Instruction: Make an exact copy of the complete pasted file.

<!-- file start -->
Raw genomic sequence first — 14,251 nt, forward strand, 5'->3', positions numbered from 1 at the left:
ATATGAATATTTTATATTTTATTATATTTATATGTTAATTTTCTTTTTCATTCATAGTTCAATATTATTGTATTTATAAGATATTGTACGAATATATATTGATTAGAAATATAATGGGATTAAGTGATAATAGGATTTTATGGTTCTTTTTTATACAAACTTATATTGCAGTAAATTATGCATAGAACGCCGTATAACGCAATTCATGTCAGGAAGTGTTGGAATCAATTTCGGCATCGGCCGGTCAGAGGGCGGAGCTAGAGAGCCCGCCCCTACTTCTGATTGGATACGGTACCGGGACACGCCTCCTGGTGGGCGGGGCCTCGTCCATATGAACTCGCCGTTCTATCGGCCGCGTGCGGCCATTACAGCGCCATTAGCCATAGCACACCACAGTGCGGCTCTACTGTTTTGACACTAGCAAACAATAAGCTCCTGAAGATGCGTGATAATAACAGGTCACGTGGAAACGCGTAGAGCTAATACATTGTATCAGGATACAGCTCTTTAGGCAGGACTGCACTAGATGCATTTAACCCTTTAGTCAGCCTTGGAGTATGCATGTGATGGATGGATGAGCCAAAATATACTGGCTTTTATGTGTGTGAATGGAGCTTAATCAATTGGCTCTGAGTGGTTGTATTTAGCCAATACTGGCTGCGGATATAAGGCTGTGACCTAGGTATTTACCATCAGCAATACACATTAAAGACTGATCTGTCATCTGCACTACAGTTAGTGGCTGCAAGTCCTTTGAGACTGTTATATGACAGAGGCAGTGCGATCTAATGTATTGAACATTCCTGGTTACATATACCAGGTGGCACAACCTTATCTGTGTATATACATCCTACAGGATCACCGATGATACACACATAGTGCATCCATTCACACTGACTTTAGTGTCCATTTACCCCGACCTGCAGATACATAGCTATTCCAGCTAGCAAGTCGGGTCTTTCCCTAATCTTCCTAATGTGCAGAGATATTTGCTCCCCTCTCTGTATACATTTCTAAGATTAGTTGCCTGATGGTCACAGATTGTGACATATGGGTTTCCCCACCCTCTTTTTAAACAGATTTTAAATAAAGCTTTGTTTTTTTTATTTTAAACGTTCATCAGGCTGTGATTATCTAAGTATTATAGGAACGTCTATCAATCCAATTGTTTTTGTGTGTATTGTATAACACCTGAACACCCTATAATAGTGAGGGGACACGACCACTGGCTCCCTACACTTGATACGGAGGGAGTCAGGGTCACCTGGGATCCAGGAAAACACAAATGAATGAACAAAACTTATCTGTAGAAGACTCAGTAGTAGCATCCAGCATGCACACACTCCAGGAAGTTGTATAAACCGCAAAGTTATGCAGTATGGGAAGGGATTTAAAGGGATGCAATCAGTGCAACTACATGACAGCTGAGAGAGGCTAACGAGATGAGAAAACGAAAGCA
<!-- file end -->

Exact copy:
Raw genomic sequence first — 14,251 nt, forward strand, 5'->3', positions numbered from 1 at the left:
ATATGAATATTTTATATTTTATTATATTTATATGTTAATTTTCTTTTTCATTCATAGTTCAATATTATTGTATTTATAAGATATTGTACGAATATATATTGATTAGAAATATAATGGGATTAAGTGATAATAGGATTTTATGGTTCTTTTTTATACAAACTTATATTGCAGTAAATTATGCATAGAACGCCGTATAACGCAATTCATGTCAGGAAGTGTTGGAATCAATTTCGGCATCGGCCGGTCAGAGGGCGGAGCTAGAGAGCCCGCCCCTACTTCTGATTGGATACGGTACCGGGACACGCCTCCTGGTGGGCGGGGCCTCGTCCATATGAACTCGCCGTTCTATCGGCCGCGTGCGGCCATTACAGCGCCATTAGCCATAGCACACCACAGTGCGGCTCTACTGTTTTGACACTAGCAAACAATAAGCTCCTGAAGATGCGTGATAATAACAGGTCACGTGGAAACGCGTAGAGCTAATACATTGTATCAGGATACAGCTCTTTAGGCAGGACTGCACTAGATGCATTTAACCCTTTAGTCAGCCTTGGAGTATGCATGTGATGGATGGATGAGCCAAAATATACTGGCTTTTATGTGTGTGAATGGAGCTTAATCAATTGGCTCTGAGTGGTTGTATTTAGCCAATACTGGCTGCGGATATAAGGCTGTGACCTAGGTATTTACCATCAGCAATACACATTAAAGACTGATCTGTCATCTGCACTACAGTTAGTGGCTGCAAGTCCTTTGAGACTGTTATATGACAGAGGCAGTGCGATCTAATGTATTGAACATTCCTGGTTACATATACCAGGTGGCACAACCTTATCTGTGTATATACATCCTACAGGATCACCGATGATACACACATAGTGCATCCATTCACACTGACTTTAGTGTCCATTTACCCCGACCTGCAGATACATAGCTATTCCAGCTAGCAAGTCGGGTCTTTCCCTAATCTTCCTAATGTGCAGAGATATTTGCTCCCCTCTCTGTATACATTTCTAAGATTAGTTGCCTGATGGTCACAGATTGTGACATATGGGTTTCCCCACCCTCTTTTTAAACAGATTTTAAATAAAGCTTTGTTTTTTTTATTTTAAACGTTCATCAGGCTGTGATTATCTAAGTATTATAGGAACGTCTATCAATCCAATTGTTTTTGTGTGTATTGTATAACACCTGAACACCCTATAATAGTGAGGGGACACGACCACTGGCTCCCTACACTTGATACGGAGGGAGTCAGGGTCACCTGGGATCCAGGAAAACACAAATGAATGAACAAAACTTATCTGTAGAAGACTCAGTAGTAGCATCCAGCATGCACACACTCCAGGAAGTTGTATAAACCGCAAAGTTATGCAGTATGGGAAGGGATTTAAAGGGATGCAATCAGTGCAACTACATGACAGCTGAGAGAGGCTAACGAGATGAGAAAACGAAAGCA